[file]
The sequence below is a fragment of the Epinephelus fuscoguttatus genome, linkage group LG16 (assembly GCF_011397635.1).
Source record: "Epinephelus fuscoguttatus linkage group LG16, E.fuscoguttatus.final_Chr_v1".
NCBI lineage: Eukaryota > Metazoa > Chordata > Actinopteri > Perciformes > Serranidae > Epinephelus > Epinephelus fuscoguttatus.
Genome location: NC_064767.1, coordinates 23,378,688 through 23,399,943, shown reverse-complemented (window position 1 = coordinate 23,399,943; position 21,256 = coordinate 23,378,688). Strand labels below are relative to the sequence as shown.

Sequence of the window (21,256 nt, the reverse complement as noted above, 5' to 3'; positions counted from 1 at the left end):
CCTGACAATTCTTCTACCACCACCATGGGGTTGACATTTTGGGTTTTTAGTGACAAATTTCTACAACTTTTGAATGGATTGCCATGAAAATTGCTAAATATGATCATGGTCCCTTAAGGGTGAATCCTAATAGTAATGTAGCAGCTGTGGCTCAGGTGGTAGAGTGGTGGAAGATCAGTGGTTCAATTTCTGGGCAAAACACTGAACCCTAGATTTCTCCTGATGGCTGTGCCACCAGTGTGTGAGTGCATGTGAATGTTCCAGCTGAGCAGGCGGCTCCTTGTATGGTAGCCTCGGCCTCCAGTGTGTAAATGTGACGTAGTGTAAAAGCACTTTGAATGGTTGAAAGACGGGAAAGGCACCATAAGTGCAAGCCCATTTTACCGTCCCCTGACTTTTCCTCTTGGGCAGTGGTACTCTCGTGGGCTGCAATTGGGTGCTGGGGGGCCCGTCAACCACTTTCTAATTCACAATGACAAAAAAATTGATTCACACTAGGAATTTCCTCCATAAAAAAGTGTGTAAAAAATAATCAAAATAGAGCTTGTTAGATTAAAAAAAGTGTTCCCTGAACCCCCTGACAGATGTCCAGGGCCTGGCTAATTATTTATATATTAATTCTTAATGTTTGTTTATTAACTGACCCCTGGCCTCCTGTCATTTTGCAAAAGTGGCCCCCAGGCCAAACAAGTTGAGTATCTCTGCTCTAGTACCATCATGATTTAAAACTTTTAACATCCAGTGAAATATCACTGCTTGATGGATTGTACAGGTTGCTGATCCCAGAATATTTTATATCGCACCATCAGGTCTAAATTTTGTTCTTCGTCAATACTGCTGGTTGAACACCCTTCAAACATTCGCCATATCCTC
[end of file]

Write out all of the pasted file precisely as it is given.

The sequence below is a fragment of the Epinephelus fuscoguttatus genome, linkage group LG16 (assembly GCF_011397635.1).
Source record: "Epinephelus fuscoguttatus linkage group LG16, E.fuscoguttatus.final_Chr_v1".
NCBI lineage: Eukaryota > Metazoa > Chordata > Actinopteri > Perciformes > Serranidae > Epinephelus > Epinephelus fuscoguttatus.
Genome location: NC_064767.1, coordinates 23,378,688 through 23,399,943, shown reverse-complemented (window position 1 = coordinate 23,399,943; position 21,256 = coordinate 23,378,688). Strand labels below are relative to the sequence as shown.

Sequence of the window (21,256 nt, the reverse complement as noted above, 5' to 3'; positions counted from 1 at the left end):
CCTGACAATTCTTCTACCACCACCATGGGGTTGACATTTTGGGTTTTTAGTGACAAATTTCTACAACTTTTGAATGGATTGCCATGAAAATTGCTAAATATGATCATGGTCCCTTAAGGGTGAATCCTAATAGTAATGTAGCAGCTGTGGCTCAGGTGGTAGAGTGGTGGAAGATCAGTGGTTCAATTTCTGGGCAAAACACTGAACCCTAGATTTCTCCTGATGGCTGTGCCACCAGTGTGTGAGTGCATGTGAATGTTCCAGCTGAGCAGGCGGCTCCTTGTATGGTAGCCTCGGCCTCCAGTGTGTAAATGTGACGTAGTGTAAAAGCACTTTGAATGGTTGAAAGACGGGAAAGGCACCATAAGTGCAAGCCCATTTTACCGTCCCCTGACTTTTCCTCTTGGGCAGTGGTACTCTCGTGGGCTGCAATTGGGTGCTGGGGGGCCCGTCAACCACTTTCTAATTCACAATGACAAAAAAATTGATTCACACTAGGAATTTCCTCCATAAAAAAGTGTGTAAAAAATAATCAAAATAGAGCTTGTTAGATTAAAAAAAGTGTTCCCTGAACCCCCTGACAGATGTCCAGGGCCTGGCTAATTATTTATATATTAATTCTTAATGTTTGTTTATTAACTGACCCCTGGCCTCCTGTCATTTTGCAAAAGTGGCCCCCAGGCCAAACAAGTTGAGTATCTCTGCTCTAGTACCATCATGATTTAAAACTTTTAACATCCAGTGAAATATCACTGCTTGATGGATTGTACAGGTTGCTGATCCCAGAATATTTTATATCGCACCATCAGGTCTAAATTTTGTTCTTCGTCAATACTGCTGGTTGAACACCCTTCAAACATTCGCCATATCCTC